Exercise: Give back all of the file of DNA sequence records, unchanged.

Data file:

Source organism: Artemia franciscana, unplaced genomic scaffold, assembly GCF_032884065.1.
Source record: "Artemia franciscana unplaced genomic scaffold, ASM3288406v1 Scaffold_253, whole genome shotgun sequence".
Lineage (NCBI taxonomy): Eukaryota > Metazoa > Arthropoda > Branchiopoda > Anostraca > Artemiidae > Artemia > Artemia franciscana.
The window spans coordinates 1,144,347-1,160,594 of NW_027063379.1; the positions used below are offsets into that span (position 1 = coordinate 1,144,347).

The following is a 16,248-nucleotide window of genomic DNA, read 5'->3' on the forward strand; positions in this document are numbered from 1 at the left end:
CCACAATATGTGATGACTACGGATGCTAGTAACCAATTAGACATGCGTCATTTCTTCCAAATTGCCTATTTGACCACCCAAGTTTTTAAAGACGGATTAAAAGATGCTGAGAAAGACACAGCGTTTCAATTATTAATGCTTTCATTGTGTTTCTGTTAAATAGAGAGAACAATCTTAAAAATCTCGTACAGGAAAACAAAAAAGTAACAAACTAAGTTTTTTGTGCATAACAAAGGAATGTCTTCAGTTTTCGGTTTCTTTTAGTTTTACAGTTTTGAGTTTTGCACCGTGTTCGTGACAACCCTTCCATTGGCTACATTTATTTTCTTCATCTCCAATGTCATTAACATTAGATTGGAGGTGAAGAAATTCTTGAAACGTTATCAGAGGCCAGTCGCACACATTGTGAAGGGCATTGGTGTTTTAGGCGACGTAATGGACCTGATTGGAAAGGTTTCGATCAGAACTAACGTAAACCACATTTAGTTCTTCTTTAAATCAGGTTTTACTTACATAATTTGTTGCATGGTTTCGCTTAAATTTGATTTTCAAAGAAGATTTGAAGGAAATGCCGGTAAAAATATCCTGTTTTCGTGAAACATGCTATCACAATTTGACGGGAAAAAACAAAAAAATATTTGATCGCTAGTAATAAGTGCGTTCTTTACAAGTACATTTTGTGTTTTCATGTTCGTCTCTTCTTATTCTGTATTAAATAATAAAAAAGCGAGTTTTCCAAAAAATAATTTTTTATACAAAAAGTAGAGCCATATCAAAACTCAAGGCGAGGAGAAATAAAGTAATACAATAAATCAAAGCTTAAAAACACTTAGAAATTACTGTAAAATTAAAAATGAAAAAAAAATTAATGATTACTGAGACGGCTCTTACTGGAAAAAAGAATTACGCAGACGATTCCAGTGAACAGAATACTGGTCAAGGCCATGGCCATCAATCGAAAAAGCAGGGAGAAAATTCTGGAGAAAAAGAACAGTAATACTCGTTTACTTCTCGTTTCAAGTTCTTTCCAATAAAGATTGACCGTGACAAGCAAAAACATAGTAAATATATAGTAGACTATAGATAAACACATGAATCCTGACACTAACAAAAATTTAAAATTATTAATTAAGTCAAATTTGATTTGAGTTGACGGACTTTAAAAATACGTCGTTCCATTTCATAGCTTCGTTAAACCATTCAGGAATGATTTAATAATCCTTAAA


Source organism: Artemia franciscana, unplaced genomic scaffold, assembly GCF_032884065.1.
Source record: "Artemia franciscana unplaced genomic scaffold, ASM3288406v1 Scaffold_253, whole genome shotgun sequence".
Lineage (NCBI taxonomy): Eukaryota > Metazoa > Arthropoda > Branchiopoda > Anostraca > Artemiidae > Artemia > Artemia franciscana.
The window spans coordinates 1,144,347-1,160,594 of NW_027063379.1; the positions used below are offsets into that span (position 1 = coordinate 1,144,347).

The following is a 16,248-nucleotide window of genomic DNA, read 5'->3' on the forward strand; positions in this document are numbered from 1 at the left end:
CCACAATATGTGATGACTACGGATGCTAGTAACCAATTAGACATGCGTCATTTCTTCCAAATTGCCTATTTGACCACCCAAGTTTTTAAAGACGGATTAAAAGATGCTGAGAAAGACACAGCGTTTCAATTATTAATGCTTTCATTGTGTTTCTGTTAAATAGAGAGAACAATCTTAAAAATCTCGTACAGGAAAACAAAAAAGTAACAAACTAAGTTTTTTGTGCATAACAAAGGAATGTCTTCAGTTTTCGGTTTCTTTTAGTTTTACAGTTTTGAGTTTTGCACCGTGTTCGTGACAACCCTTCCATTGGCTACATTTATTTTCTTCATCTCCAATGTCATTAACATTAGATTGGAGGTGAAGAAATTCTTGAAACGTTATCAGAGGCCAGTCGCACACATTGTGAAGGGCATTGGTGTTTTAGGCGACGTAATGGACCTGATTGGAAAGGTTTCGATCAGAACTAACGTAAACCACATTTAGTTCTTCTTTAAATCAGGTTTTACTTACATAATTTGTTGCATGGTTTCGCTTAAATTTGATTTTCAAAGAAGATTTGAAGGAAATGCCGGTAAAAATATCCTGTTTTCGTGAAACATGCTATCACAATTTGACGGGAAAAAACAAAAAAATATTTGATCGCTAGTAATAAGTGCGTTCTTTACAAGTACATTTTGTGTTTTCATGTTCGTCTCTTCTTATTCTGTATTAAATAATAAAAAAGCGAGTTTTCCAAAAAATAATTTTTTATACAAAAAGTAGAGCCATATCAAAACTCAAGGCGAGGAGAAATAAAGTAATACAATAAATCAAAGCTTAAAAACACTTAGAAATTACTGTAAAATTAAAAATGAAAAAAAAATTAATGATTACTGAGACGGCTCTTACTGGAAAAAAGAATTACGCAGACGATTCCAGTGAACAGAATACTGGTCAAGGCCATGGCCATCAATCGAAAAAGCAGGGAGAAAATTCTGGAGAAAAAGAACAGTAATACTCGTTTACTTCTCGTTTCAAGTTCTTTCCAATAAAGATTGACCGTGACAAGCAAAAACATAGTAAATATATAGTAGACTATAGATAAACACATGAATCCTGACACTAACAAAAATTTAAAATTATTAATTAAGTCAAATTTGATTTGAGTTGACGGACTTTAAAAATACGTCGTTCCATTTCATAGCTTCGTTAAACCATTCAGGAATGATTTAATAATCCTTAAA